Botanical Conquistadors: Plants and Empire in the Hispanic Enlightenment
In the eighteenth century, European botany became a global pursuit. Botanists and artists traveled to places near and far in search of specimens to collect and draw. Things traveled as well: books, work supplies, live and dried plant specimens, and drawings also traversed distances great and small as part of the pursuit of global botany, a project with scientific, economic, and political implications.
The late eighteenth century was also the heyday of Spanish imperial botany. This paper will discuss botany as a global pursuit—its motivations, practices, successes and challenges at local, colonial, imperial, and global levels—with particular emphasis on the Hispanic world. Within this context, it will address the central role of visual epistemology, the historical dimension of imperial botany, and the ways in which the Hispanic world illuminates and complicates our understanding of the connections between botany and empire.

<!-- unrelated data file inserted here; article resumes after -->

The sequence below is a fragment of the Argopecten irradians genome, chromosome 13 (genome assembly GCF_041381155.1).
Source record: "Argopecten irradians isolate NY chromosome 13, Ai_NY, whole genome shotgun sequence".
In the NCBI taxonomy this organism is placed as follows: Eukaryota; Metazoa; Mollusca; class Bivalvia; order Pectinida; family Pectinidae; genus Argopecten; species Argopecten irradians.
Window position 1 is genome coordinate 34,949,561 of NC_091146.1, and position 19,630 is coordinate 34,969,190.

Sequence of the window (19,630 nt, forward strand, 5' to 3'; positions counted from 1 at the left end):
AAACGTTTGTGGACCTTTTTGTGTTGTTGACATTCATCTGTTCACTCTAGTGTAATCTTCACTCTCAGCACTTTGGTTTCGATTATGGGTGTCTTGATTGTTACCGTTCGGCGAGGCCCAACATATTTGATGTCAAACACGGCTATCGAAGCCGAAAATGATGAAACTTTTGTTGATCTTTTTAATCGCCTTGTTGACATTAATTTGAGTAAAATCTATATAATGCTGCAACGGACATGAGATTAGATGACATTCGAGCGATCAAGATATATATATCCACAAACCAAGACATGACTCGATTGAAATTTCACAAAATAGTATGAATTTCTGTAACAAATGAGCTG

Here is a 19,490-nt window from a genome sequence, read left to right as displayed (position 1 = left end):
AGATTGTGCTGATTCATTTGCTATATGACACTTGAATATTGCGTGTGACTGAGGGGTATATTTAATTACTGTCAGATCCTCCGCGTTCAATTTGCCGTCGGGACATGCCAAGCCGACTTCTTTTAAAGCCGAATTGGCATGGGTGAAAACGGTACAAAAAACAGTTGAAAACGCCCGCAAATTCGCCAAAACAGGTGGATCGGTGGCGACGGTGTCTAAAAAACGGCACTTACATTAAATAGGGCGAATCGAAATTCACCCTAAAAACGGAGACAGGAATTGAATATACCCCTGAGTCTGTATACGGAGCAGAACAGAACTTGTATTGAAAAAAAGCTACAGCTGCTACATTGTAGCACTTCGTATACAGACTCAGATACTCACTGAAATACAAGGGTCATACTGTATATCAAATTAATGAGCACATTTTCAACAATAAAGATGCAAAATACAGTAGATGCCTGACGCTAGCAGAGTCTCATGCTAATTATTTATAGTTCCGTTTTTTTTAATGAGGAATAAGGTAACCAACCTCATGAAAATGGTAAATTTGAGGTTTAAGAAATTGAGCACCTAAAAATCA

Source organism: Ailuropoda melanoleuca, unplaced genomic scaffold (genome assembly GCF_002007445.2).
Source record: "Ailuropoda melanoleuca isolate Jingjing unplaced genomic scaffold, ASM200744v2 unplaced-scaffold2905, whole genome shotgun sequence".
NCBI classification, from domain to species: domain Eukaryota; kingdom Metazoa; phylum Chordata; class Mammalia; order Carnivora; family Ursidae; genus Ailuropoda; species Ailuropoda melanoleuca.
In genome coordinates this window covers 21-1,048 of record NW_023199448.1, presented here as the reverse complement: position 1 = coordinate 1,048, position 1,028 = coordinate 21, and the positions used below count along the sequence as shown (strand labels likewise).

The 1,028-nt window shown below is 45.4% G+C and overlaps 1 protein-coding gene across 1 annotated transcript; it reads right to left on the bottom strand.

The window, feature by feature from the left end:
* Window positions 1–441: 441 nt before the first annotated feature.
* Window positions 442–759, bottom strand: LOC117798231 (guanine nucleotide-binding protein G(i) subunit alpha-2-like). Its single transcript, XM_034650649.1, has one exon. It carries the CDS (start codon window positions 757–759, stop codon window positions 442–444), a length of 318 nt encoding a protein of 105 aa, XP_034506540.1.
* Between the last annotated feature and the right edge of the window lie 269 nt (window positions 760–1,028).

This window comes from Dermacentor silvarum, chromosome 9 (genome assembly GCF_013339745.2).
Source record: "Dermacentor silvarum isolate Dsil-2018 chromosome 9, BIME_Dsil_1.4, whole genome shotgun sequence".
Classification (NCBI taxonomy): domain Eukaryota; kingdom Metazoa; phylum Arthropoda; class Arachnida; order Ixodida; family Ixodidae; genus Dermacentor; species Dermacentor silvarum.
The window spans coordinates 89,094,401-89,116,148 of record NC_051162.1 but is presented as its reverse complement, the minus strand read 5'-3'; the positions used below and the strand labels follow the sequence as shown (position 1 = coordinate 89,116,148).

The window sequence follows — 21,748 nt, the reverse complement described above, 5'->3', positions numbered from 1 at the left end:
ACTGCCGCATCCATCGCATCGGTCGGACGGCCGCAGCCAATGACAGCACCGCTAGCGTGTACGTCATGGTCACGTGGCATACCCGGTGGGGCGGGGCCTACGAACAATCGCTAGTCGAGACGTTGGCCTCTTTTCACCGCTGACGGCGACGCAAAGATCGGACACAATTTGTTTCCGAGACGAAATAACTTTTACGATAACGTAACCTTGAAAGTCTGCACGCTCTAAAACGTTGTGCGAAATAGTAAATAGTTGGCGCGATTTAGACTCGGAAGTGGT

Daniela Bleichmar holds a joint appointment in the Departments of Art History and History at the University of Southern California. She received her BA from Harvard University and her PhD in History (History of Science) from Princeton University, specializing in the history of visual culture and the natural sciences in Europe and the Spanish Americas in the period 1500–1800. Her research and teaching address the history of the Spanish empire, early modern Europe, visual and material culture in science, collecting and display, and the book, print, and prints. She is the author of Visible Empire; Botanical Expeditions and Visual Culture in the Hispanic Enlightenment (Chicago, 2012). Her current research includes a book-length project on the global exchange of naturalia, visual and material culture, books, and prints between the New World, Europe, and Asia, ca. 1500–1800, with a particular emphasis on the global nature of colonial Latin American visual and material culture.